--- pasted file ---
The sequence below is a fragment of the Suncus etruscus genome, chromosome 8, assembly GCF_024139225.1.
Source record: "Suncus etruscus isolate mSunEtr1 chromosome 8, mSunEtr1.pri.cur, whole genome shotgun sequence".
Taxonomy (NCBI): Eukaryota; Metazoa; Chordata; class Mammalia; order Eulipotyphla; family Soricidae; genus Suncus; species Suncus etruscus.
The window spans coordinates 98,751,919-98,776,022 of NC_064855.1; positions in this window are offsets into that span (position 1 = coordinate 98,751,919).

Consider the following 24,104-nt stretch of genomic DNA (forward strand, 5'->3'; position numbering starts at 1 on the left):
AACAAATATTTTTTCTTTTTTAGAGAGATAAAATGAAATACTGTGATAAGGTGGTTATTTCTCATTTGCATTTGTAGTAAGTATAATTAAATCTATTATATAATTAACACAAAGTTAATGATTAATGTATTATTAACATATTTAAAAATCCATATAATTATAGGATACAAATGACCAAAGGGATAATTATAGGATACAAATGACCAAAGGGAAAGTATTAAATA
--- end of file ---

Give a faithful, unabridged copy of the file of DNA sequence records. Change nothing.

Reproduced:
The sequence below is a fragment of the Suncus etruscus genome, chromosome 8, assembly GCF_024139225.1.
Source record: "Suncus etruscus isolate mSunEtr1 chromosome 8, mSunEtr1.pri.cur, whole genome shotgun sequence".
Taxonomy (NCBI): Eukaryota; Metazoa; Chordata; class Mammalia; order Eulipotyphla; family Soricidae; genus Suncus; species Suncus etruscus.
The window spans coordinates 98,751,919-98,776,022 of NC_064855.1; positions in this window are offsets into that span (position 1 = coordinate 98,751,919).

Consider the following 24,104-nt stretch of genomic DNA (forward strand, 5'->3'; position numbering starts at 1 on the left):
AACAAATATTTTTTCTTTTTTAGAGAGATAAAATGAAATACTGTGATAAGGTGGTTATTTCTCATTTGCATTTGTAGTAAGTATAATTAAATCTATTATATAATTAACACAAAGTTAATGATTAATGTATTATTAACATATTTAAAAATCCATATAATTATAGGATACAAATGACCAAAGGGATAATTATAGGATACAAATGACCAAAGGGAAAGTATTAAATA